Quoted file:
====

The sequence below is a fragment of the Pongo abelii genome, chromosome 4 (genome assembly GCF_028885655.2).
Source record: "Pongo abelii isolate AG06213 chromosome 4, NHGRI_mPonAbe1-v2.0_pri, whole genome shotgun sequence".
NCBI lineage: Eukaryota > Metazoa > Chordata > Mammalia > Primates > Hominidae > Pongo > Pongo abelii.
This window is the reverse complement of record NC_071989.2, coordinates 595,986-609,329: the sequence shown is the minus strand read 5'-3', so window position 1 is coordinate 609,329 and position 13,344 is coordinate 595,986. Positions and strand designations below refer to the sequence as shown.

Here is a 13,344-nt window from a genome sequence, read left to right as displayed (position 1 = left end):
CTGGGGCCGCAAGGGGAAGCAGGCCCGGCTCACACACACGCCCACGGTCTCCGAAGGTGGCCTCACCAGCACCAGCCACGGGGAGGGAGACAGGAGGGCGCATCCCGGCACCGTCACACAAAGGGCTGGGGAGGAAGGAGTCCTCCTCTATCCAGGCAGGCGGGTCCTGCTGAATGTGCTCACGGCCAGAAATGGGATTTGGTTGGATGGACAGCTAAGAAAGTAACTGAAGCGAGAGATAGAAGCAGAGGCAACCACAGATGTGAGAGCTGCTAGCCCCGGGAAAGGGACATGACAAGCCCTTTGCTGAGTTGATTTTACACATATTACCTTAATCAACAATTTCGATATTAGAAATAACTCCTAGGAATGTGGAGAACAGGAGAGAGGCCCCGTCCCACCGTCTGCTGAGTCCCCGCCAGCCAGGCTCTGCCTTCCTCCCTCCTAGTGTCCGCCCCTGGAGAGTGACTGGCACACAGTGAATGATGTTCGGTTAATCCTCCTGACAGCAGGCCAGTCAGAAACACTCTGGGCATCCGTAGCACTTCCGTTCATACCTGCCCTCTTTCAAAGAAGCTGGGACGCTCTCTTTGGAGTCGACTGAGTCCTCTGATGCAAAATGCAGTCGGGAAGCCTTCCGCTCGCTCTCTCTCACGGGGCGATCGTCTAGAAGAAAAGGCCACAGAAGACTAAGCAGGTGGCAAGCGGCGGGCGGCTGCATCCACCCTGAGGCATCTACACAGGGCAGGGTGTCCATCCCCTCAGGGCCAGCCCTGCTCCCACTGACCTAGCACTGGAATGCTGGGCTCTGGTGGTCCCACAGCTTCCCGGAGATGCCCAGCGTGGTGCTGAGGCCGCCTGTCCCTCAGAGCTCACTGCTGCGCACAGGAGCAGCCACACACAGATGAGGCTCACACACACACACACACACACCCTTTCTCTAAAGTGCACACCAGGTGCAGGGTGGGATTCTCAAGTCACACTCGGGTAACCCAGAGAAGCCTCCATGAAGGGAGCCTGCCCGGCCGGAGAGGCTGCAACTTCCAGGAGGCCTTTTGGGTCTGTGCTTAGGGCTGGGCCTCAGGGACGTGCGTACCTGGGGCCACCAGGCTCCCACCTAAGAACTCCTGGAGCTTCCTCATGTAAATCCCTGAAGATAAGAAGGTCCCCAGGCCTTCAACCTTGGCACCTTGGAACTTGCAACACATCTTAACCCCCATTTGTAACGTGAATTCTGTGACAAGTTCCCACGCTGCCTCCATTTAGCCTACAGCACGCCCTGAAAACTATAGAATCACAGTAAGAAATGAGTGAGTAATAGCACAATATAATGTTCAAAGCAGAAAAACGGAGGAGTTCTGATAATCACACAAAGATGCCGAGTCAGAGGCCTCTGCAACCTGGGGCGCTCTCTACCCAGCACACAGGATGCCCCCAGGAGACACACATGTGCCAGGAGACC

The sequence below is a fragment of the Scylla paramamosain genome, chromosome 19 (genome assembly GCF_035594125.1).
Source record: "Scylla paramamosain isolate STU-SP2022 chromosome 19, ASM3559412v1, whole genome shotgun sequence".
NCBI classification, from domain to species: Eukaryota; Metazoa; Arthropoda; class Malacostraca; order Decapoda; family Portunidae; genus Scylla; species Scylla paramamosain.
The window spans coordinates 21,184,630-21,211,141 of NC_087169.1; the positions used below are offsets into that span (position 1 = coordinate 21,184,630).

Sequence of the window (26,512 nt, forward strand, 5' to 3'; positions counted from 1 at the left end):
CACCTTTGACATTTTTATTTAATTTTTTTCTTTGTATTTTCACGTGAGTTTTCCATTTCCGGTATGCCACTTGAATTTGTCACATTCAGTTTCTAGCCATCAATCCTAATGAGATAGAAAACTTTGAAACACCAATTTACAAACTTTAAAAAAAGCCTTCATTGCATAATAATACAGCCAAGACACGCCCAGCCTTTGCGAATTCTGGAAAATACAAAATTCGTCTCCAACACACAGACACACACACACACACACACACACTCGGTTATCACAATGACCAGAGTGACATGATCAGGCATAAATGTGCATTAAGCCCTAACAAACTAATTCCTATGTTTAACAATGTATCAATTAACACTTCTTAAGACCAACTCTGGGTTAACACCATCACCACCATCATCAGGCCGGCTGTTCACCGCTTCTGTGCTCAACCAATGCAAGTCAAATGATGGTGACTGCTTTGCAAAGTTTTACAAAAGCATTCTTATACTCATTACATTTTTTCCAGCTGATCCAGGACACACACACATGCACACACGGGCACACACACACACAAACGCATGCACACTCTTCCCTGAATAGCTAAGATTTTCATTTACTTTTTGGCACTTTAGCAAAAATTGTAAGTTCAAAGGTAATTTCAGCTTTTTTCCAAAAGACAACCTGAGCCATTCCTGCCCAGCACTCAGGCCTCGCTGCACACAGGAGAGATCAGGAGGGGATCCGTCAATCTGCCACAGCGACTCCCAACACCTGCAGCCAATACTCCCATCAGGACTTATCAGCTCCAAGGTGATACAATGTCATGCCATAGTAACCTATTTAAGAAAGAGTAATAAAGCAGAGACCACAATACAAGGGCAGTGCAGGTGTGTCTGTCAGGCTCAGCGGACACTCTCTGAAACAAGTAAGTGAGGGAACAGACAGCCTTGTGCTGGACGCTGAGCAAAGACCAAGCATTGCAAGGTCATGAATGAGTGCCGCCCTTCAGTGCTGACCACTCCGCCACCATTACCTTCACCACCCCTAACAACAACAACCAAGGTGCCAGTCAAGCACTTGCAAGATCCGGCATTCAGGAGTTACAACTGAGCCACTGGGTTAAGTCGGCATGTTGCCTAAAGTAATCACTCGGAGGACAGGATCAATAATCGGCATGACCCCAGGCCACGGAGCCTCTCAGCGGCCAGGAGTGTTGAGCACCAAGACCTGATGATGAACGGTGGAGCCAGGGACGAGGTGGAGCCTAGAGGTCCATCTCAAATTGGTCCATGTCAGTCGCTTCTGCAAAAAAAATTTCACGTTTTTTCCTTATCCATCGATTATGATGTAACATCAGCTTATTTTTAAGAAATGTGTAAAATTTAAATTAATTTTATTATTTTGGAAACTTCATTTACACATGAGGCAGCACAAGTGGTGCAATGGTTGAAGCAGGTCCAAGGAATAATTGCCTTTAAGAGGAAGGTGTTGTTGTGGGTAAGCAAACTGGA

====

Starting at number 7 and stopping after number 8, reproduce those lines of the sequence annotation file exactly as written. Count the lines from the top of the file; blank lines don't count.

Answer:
The sequence below is a fragment of the Scylla paramamosain genome, chromosome 19 (genome assembly GCF_035594125.1).
Source record: "Scylla paramamosain isolate STU-SP2022 chromosome 19, ASM3559412v1, whole genome shotgun sequence".